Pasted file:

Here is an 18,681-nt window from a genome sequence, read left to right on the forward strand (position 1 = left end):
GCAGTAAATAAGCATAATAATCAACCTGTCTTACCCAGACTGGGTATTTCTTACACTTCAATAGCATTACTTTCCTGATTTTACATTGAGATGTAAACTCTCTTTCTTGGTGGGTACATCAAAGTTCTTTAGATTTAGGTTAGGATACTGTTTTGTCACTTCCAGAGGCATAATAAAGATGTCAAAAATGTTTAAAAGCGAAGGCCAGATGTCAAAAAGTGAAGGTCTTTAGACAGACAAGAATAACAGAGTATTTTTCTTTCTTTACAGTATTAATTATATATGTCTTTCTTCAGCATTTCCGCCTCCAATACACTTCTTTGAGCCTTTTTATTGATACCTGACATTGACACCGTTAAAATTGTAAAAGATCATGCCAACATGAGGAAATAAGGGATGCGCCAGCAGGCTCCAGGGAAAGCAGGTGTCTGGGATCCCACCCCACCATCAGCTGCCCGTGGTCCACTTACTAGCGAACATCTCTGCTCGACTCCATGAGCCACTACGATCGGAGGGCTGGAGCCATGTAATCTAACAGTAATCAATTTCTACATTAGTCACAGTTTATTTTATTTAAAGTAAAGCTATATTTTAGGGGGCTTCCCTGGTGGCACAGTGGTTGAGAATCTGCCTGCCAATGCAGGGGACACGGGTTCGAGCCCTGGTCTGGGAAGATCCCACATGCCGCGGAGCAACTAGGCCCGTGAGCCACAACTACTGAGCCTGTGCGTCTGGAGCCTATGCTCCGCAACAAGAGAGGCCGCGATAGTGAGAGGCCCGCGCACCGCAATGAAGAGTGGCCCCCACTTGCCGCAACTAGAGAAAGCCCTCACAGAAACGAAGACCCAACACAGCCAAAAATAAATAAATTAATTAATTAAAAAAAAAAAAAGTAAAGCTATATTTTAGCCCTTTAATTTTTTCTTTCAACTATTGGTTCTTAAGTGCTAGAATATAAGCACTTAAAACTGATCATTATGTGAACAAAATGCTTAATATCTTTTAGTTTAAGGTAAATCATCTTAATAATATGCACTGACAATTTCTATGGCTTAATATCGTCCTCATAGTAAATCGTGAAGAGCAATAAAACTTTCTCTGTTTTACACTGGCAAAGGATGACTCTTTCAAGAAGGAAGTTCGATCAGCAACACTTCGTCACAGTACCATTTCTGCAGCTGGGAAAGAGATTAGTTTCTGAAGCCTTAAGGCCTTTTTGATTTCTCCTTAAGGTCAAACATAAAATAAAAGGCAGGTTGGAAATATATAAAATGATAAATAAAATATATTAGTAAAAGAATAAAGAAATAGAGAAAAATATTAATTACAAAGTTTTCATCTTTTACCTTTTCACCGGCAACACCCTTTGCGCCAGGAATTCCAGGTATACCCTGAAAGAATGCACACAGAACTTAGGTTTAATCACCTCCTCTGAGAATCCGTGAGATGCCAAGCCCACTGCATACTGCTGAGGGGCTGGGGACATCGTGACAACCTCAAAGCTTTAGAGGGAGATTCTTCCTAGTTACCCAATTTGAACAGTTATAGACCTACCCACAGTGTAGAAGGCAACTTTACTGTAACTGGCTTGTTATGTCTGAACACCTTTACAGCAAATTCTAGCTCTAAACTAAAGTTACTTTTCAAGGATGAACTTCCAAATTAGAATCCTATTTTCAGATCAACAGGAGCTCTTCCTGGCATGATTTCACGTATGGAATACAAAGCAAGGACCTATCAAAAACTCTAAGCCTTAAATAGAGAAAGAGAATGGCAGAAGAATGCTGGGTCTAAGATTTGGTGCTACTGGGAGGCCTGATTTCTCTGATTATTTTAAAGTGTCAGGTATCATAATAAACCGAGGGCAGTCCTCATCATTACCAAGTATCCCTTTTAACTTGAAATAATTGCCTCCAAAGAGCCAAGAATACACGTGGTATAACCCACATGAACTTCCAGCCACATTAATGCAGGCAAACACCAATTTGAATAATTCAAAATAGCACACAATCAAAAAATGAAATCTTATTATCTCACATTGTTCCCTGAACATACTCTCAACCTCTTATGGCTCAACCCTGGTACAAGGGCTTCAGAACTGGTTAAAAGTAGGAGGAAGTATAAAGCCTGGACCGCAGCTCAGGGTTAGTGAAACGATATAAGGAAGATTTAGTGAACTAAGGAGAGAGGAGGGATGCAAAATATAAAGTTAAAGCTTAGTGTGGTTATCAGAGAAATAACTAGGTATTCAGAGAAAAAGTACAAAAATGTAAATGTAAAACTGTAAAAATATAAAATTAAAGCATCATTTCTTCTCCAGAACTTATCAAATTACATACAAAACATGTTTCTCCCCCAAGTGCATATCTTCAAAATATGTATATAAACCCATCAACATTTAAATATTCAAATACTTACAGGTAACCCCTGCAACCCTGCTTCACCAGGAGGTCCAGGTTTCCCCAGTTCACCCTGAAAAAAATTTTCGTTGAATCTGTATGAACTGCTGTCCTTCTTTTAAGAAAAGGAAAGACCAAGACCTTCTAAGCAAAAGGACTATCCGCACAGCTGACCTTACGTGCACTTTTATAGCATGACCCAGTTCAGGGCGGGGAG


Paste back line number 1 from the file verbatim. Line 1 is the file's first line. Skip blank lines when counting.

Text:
Here is an 18,681-nt window from a genome sequence, read left to right on the forward strand (position 1 = left end):